CRAMER VEGETATION MANAGEMENT BILL PASSES HOUSE
WASHINGTON D.C. – The House of Representatives today approved Congressman Kevin Cramer’s bill, the National Forest System Vegetation Management Pilot Program Act of 2017 by voice vote.
The National Forest System Vegetation Management Pilot Program Act of 2017 (H.R. 2921), sponsored by Rep. Kevin Cramer (R-N.D.) and co-led by Rep. Jared Polis (D-Co.), authorizes the U.S. Forest Service (USFS) to create a privately funded pilot program to conduct limited and selective vegetation management near utility infrastructure outside of a right-of-way.
“A reliable supply of electricity is important on many levels, from human health and safety to commercial productivity,” said Cramer. “Yet, deep within forests managed by federal agencies the risk for outages has been elevated with declining forest health and increased forest fires. Utility companies want to keep the electrons flowing, but a high liability standard keeps them from vegetation management beyond their right-of-way. My bill creates a pilot program completely funded by participating utility companies under a reduced liability standard near their right-of-way so companies will go in to reduce potential hazards to disrupt reliable service.”
“Over the past few months, catastrophic wildfires have swept across the Western U.S.,” said Polis. “Getting trees and brush out of the way of power infrastructure reduces the risk of dangerous fires ever starting. By more carefully managing vegetation, we can prevent catastrophic forest fires and improve air quality, avoid costly damage to utility infrastructure, protect homes, and save lives. I’m proud that we are moving forward with this bill with unanimous, bipartisan support from the House of Representatives.”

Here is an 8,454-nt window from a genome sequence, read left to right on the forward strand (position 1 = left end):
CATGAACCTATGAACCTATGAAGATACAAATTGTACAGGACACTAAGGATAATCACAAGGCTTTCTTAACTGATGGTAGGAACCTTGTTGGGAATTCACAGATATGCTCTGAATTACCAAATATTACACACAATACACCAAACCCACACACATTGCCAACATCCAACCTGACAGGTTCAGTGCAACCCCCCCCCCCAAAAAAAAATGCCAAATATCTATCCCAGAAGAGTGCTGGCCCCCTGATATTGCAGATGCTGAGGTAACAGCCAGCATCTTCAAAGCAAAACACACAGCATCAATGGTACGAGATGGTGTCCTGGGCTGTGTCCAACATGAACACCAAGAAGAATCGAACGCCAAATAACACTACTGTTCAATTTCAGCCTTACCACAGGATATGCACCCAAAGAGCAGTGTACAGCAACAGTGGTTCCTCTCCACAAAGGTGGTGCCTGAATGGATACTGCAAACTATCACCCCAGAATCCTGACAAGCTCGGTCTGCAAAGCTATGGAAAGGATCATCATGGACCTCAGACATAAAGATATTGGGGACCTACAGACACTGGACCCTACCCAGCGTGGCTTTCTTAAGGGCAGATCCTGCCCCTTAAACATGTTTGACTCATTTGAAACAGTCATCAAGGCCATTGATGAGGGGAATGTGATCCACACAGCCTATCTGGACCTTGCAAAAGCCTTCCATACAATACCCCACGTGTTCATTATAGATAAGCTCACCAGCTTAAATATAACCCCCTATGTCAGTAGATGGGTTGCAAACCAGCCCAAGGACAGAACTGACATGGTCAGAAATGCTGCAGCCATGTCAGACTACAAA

Deteriorating forest health and increasing drought, particularly in the western United States, has increased the frequency and severity of forest fires in recent years endangering homes and lives, impacting air quality, imposing costs on taxpayers, and threating utility infrastructure. The bill would reduce wildfire risk and associated costs to utility infrastructure through a ten year pilot program funded by participating utility companies.
To remove a barrier for private participation the bill replaces the current strict liability standard with a gross negligence standard for work 75-feet off a particular right-of-way. In this case, because the work is voluntary and costs otherwise being borne by the federal government to conduct vegetation management are assumed by the utility – under federal agency approval – a gross negligence standard is appropriate.
The bill is supported by the Edison Electric Institute, the association representing all U.S. investor-owned electric companies. According to a letter from association president, Thomas Kuhn, the bill would “leverage private-partnerships to advance the mutually beneficial goals of enhancing electric reliability and reducing wildfire risks.”